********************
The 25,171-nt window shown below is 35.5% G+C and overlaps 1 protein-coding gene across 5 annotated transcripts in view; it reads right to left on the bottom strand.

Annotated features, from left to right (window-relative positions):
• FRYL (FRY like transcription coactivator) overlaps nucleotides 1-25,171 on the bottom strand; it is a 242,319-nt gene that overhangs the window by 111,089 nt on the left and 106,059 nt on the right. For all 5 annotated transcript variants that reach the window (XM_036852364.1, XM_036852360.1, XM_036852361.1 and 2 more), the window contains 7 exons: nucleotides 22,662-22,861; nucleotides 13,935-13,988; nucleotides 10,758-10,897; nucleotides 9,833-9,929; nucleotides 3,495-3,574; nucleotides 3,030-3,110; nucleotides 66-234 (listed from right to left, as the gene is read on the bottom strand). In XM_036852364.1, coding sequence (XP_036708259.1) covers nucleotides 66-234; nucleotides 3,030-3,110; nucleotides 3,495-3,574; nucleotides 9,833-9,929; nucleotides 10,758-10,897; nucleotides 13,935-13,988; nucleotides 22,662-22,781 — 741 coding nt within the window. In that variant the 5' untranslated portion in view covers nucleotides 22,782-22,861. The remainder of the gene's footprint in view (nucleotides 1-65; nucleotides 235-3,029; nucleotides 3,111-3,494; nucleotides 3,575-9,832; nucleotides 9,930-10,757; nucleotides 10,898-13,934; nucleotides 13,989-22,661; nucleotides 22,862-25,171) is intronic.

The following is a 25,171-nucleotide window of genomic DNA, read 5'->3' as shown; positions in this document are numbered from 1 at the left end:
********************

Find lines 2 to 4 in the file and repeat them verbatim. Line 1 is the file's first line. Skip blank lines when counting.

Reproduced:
Annotated features, from left to right (window-relative positions):
• FRYL (FRY like transcription coactivator) overlaps nucleotides 1-25,171 on the bottom strand; it is a 242,319-nt gene that overhangs the window by 111,089 nt on the left and 106,059 nt on the right. For all 5 annotated transcript variants that reach the window (XM_036852364.1, XM_036852360.1, XM_036852361.1 and 2 more), the window contains 7 exons: nucleotides 22,662-22,861; nucleotides 13,935-13,988; nucleotides 10,758-10,897; nucleotides 9,833-9,929; nucleotides 3,495-3,574; nucleotides 3,030-3,110; nucleotides 66-234 (listed from right to left, as the gene is read on the bottom strand). In XM_036852364.1, coding sequence (XP_036708259.1) covers nucleotides 66-234; nucleotides 3,030-3,110; nucleotides 3,495-3,574; nucleotides 9,833-9,929; nucleotides 10,758-10,897; nucleotides 13,935-13,988; nucleotides 22,662-22,781 — 741 coding nt within the window. In that variant the 5' untranslated portion in view covers nucleotides 22,782-22,861. The remainder of the gene's footprint in view (nucleotides 1-65; nucleotides 235-3,029; nucleotides 3,111-3,494; nucleotides 3,575-9,832; nucleotides 9,930-10,757; nucleotides 10,898-13,934; nucleotides 13,989-22,661; nucleotides 22,862-25,171) is intronic.

The following is a 25,171-nucleotide window of genomic DNA, read 5'->3' as shown; positions in this document are numbered from 1 at the left end: